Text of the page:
This fault is usually caused by a glaze that is too small for the clay body. The glaze contracts more than the clay body as they cool from their maturation temperature in the kiln. The resulting tension in the glaze causes it to crack.
Crazing may also be caused by overfiring a pot. This melts the silica in the clay body, which in turn changes its coefficient of expansion. That change can be enough to cause crazing.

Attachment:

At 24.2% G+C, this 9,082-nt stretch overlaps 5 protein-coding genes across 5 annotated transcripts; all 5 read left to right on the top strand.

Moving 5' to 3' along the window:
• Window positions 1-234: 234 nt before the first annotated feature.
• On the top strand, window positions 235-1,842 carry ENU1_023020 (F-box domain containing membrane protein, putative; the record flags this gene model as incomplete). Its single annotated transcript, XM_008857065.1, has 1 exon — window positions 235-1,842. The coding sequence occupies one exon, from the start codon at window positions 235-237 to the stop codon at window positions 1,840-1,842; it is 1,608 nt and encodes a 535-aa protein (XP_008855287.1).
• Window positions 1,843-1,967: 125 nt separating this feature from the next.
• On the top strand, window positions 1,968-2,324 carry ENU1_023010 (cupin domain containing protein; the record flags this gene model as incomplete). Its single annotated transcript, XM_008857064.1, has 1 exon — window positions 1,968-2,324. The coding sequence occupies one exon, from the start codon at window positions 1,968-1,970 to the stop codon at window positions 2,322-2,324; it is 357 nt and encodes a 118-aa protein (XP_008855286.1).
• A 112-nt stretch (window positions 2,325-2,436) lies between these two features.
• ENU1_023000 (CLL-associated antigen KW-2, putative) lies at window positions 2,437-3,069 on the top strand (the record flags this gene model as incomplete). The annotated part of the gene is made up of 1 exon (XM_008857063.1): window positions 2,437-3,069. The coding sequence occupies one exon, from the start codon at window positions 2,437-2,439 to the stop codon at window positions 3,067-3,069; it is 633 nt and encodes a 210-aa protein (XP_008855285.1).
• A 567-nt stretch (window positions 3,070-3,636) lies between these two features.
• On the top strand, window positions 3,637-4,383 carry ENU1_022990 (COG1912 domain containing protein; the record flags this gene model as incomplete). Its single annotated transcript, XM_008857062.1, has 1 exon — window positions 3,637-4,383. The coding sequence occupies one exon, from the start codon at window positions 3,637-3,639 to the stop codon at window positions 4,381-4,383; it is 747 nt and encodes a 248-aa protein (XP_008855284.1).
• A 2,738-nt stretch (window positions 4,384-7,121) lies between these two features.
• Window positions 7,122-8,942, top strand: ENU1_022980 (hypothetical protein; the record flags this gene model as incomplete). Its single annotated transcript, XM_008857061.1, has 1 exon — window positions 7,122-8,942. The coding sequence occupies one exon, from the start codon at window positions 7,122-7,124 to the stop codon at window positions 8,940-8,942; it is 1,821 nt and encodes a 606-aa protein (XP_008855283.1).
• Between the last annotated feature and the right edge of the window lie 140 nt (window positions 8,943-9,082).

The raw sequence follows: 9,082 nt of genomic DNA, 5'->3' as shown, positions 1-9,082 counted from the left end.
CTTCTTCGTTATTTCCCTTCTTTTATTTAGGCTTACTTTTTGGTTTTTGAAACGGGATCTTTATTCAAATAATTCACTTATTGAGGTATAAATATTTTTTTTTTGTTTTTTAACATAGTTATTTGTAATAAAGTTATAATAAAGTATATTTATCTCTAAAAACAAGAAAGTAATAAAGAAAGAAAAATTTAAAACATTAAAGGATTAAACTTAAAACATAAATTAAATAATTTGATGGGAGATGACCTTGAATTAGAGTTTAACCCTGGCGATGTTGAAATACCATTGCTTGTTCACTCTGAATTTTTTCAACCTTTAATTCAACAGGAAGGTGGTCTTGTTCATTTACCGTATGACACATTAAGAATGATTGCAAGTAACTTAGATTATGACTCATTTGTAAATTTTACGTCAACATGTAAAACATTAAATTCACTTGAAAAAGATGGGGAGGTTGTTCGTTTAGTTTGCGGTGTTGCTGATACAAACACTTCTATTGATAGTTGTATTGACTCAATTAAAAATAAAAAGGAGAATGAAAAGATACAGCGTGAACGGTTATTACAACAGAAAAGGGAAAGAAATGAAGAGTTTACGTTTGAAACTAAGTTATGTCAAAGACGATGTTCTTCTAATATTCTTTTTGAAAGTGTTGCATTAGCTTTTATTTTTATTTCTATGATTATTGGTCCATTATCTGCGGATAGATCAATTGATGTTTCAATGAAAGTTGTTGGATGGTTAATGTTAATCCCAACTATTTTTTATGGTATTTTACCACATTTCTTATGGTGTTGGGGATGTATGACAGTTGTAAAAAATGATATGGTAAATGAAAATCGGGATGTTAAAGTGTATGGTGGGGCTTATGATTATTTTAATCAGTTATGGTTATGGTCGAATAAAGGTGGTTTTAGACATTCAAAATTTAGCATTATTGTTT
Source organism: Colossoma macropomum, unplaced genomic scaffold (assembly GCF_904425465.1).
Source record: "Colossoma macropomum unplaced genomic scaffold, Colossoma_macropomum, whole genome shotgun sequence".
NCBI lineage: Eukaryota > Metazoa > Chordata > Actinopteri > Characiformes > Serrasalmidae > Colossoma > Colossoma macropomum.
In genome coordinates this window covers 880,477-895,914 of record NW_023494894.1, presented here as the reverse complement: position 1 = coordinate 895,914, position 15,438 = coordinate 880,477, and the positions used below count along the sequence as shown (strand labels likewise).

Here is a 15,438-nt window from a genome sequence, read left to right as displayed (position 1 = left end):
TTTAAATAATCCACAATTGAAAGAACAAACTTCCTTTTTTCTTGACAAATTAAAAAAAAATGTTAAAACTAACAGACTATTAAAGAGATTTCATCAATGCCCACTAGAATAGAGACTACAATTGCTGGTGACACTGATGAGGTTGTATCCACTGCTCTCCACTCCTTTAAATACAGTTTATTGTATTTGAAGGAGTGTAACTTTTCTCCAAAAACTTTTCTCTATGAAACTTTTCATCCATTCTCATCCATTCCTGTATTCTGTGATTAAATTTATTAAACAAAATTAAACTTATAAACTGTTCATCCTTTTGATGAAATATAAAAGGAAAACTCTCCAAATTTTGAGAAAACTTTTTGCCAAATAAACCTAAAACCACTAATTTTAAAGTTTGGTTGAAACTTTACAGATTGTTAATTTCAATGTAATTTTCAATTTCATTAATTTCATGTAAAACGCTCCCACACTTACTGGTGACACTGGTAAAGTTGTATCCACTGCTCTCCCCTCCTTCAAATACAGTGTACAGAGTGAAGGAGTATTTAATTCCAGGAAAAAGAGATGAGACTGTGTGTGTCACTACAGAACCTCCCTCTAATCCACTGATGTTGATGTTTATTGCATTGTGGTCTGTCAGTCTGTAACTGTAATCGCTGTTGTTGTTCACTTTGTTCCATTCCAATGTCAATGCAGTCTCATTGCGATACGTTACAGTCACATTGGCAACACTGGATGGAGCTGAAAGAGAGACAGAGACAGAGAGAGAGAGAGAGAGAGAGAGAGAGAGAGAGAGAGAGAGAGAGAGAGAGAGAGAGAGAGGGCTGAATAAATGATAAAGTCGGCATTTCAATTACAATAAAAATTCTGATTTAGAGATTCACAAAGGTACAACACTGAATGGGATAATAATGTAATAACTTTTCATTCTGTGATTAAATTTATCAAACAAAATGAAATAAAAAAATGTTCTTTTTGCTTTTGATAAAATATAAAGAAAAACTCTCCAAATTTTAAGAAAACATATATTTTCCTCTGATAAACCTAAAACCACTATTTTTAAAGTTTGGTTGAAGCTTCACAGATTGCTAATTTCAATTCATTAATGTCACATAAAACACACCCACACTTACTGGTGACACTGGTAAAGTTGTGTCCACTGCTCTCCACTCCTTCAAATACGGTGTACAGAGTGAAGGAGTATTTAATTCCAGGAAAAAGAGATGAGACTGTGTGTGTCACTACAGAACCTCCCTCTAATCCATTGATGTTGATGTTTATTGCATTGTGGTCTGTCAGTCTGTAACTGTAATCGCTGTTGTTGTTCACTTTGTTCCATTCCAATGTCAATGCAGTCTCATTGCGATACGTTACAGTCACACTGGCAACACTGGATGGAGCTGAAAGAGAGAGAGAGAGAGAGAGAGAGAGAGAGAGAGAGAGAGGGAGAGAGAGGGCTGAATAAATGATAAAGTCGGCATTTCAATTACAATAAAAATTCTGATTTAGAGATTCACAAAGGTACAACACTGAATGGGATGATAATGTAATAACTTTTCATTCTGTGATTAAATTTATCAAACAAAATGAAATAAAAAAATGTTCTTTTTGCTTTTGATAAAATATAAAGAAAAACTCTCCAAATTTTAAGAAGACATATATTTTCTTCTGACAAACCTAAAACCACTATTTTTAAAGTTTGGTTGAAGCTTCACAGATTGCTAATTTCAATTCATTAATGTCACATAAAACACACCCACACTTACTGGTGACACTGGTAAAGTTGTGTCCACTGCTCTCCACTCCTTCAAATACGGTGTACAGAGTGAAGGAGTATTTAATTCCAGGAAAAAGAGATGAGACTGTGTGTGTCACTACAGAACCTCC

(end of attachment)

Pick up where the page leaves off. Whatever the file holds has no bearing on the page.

Another potential reason for crazing can happen after the ware has been put into use. If the clay body is porous and should there be any unglazed areas, the fired clay body may absorb enough moisture to expand slightly. That expansion can be enough to upset the glaze-clay body fit and cause the glaze to craze.
A last, common cause for crazing is thermal shock. When the ware is subjected to abrupt and significant temperature changes, such as removing pottery from a kiln that is too hot, glazes are apt to craze. In addition, the clay body is almost always weakened as well.